Curbside Classic: 1978 Ford Pinto V6 – The Car I Didn’t Buy

1978 Ford Pinto 1

I’ve owned a lot of cars. The total is up to a slightly embarrassing forty two. Most of them are of the low end variety with little chance of losing too much money even with the worse case scenario. That said when I shop for cars I tend to view them with heavily rose tinted glasses that see potential rather than pitfall. For better or worse here is one of the rare cases when I passed on a car.

1978 Ford Pinto

 

I’d seen this Ford Pinto a few years ago in a back alley. It had obviously seen better days but featured a nice period color and overall it had an appealing mini muscle car vibe. Or maybe a budget race car vibe if you squint hard enough. I made a casual mental note of it as something I wouldn’t mind having and left content with just my photograph. Fast forward a few years and I came across an ad for a Ford Pinto of unknown year and condition with an asking price of just $250. I emailed the seller who had inherited ownership of the car when he moved into the house. He wasn’t a car guy and wanted it gone but to his credit he didn’t merely call the scrapyard to have it towed away. He gave me the address and said I could poke around as much as I wanted.

1978 Ford Pinto V6 engine

Peeking at the VIN I quickly discovered it was a 1978 model with the 2.8L V6. The Cologne V6 has a sixty degree angle between the cylinder banks would have produced 102hp and more importantly 138lb-ft of torque when new. It had obviously been sitting a while with some cobwebs here and there. More worryingly there were random parts missing like spark plug wires and air filter housing. Obviously I couldn’t count on the engine being a runner but I reasoned that a Ranger 2.9L or 4.0L V6 could be reasonably close to bolt in with a nice increase in horsepower as a bonus. Even retaining the automatic gearbox a 4.0L V6 powered Pinto would be a hoot and handle much better than a nose heavy V8 swapped example.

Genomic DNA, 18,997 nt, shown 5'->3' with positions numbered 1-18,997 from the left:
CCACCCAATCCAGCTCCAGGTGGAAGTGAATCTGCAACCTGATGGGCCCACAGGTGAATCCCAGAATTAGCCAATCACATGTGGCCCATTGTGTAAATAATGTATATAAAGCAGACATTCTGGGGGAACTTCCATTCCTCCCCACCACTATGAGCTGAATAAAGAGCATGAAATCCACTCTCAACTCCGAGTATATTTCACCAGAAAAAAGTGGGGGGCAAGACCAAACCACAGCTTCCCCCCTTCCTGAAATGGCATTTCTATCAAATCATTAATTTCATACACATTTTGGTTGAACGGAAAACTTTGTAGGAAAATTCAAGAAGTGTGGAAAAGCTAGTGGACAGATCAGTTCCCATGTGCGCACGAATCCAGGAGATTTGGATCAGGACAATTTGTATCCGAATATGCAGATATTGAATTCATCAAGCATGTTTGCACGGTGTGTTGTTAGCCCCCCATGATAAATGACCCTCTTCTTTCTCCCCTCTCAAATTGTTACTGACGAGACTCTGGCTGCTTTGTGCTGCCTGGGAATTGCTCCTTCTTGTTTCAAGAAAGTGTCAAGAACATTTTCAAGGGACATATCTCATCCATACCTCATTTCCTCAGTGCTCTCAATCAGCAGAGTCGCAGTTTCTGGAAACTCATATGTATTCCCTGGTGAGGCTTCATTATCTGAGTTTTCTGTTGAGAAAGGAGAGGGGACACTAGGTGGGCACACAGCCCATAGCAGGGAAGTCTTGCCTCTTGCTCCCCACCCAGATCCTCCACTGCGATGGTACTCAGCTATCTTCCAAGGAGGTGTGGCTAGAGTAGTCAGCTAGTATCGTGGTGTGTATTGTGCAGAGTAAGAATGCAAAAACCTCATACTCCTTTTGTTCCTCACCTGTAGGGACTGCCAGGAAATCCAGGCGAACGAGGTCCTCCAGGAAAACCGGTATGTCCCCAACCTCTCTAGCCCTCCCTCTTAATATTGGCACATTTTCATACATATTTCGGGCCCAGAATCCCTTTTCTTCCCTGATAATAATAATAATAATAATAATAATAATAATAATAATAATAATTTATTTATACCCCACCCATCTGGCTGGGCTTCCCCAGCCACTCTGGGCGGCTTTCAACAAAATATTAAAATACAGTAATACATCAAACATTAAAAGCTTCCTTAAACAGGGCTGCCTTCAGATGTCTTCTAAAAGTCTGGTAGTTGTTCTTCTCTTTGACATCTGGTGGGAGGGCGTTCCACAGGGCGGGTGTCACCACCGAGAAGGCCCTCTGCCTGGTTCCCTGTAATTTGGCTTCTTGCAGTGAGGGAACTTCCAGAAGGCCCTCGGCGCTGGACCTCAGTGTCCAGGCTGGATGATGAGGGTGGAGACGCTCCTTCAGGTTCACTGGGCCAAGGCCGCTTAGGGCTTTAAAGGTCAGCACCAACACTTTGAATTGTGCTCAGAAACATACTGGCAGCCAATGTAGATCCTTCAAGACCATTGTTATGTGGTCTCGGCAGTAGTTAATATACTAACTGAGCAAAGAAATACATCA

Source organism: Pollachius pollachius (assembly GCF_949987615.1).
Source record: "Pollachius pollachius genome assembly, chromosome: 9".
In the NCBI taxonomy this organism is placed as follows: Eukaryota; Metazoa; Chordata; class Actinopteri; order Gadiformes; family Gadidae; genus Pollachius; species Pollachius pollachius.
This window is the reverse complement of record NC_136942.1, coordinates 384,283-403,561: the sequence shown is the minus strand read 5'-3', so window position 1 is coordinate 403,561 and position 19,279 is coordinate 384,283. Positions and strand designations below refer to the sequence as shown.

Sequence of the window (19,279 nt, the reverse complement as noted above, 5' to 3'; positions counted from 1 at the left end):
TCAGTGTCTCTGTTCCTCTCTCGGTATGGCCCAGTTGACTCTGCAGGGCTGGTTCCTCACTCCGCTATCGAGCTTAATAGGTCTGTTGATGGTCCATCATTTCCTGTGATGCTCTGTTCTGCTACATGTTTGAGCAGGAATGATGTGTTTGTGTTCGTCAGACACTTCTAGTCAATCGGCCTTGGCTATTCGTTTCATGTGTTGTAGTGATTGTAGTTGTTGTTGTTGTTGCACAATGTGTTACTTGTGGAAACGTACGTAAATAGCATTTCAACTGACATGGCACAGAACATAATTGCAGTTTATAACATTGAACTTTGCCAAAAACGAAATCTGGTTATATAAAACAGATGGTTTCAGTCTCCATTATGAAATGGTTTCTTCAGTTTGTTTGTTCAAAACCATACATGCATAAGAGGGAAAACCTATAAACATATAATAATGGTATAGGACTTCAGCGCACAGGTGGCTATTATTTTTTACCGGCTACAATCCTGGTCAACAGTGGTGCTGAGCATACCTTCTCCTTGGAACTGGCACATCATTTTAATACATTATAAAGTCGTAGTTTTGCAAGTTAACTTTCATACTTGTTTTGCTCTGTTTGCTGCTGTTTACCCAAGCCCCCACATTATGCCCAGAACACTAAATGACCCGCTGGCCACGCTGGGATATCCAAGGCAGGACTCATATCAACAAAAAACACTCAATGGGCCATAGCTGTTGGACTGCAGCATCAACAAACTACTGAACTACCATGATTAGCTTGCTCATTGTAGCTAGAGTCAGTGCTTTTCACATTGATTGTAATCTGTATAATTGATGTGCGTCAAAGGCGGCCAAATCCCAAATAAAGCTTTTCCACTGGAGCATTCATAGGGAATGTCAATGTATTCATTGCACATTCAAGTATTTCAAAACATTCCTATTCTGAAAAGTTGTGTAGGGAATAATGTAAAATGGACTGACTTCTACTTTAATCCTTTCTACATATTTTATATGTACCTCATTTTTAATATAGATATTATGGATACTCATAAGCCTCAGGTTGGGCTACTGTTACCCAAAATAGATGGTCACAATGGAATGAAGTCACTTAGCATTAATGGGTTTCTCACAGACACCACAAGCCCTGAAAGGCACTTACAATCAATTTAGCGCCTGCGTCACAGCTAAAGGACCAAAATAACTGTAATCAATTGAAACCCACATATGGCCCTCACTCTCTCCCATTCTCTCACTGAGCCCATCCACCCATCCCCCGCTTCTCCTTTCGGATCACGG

1978 Ford Pinto V6 interior

If the engine condition was worrying then the interior could only be described as alarming. The list of missing components started to add up; steering wheel, keys, front seats, door cards and radio. On the plus side the grill was where the passenger seat should have been but sadly it was cracked in half. My optimistic nature reasoned that I could glue the grill back together as well as find a set of second hand bucket  seats to bolt in and fabricate some flat door cards. A closer look turned up a jammed hand brake and broken transmission shifter.

1978 Ford Pinto V6 rear interior

The rear portion of the interior was full of all sorts of treasures. The missing 15″ alloy wheel was back there bringing the car to a full set. The drive-shaft had been removed, probably for towing, and looked in good shape. The back seat appeared to be complete but disassembled. Although the photos don’t show it well but quite a few of the interior panels had been painted either a light or dark metallic purple color. While my optimistic side was starting to feel a little backed into a corner it desperately tried to make a case for an auto-x car. It was partially gutted already!

1978 Ford Pinto V6 badge

The body and chrome was in remarkably good shape with only a few rust bubbles at the rear. This Pinto badge complete with tail was almost worth the price of admission by itself.

1978 Ford Pinto V6 rear

Around the back the rear bumper was missing as well. I was starting to get an inkling that someone had used it as their parts car at some point. My photo from a few years ago confirmed that this Pinto had at least lost its seats recently. As I was mentally creating a replacement parts list then adding it up I finally figured this car would be too expensive to resuscitate. Reluctantly I decided to walk away but it haunted me. I wanted to save it. An email a few days later from the frustrated seller stated he was tired of time wasters and would take the first $150 for the car. Would a hundred bucks change my mind? It was down at scrap value so I went back to take a second look. This time I even took along my spare Mercedes-Benz 220D rear bumper to test my theory that it could be adapted. Surprisingly it would have fit beautifully with some work on rear brackets. Still my internal optimist was drowning from the flood of components needed to get this Pinto drivable again; keys, steering wheel, shifter, hand brake lever, seats, tires and that is even with the best case scenario of the motor being fine. While I could have parted out the car for a tidy profit it would have been sad to cut up such a solid shell so I walked away with my $150 still in my pocket. My wife sighed in relief that another junker wasn’t coming home … this time.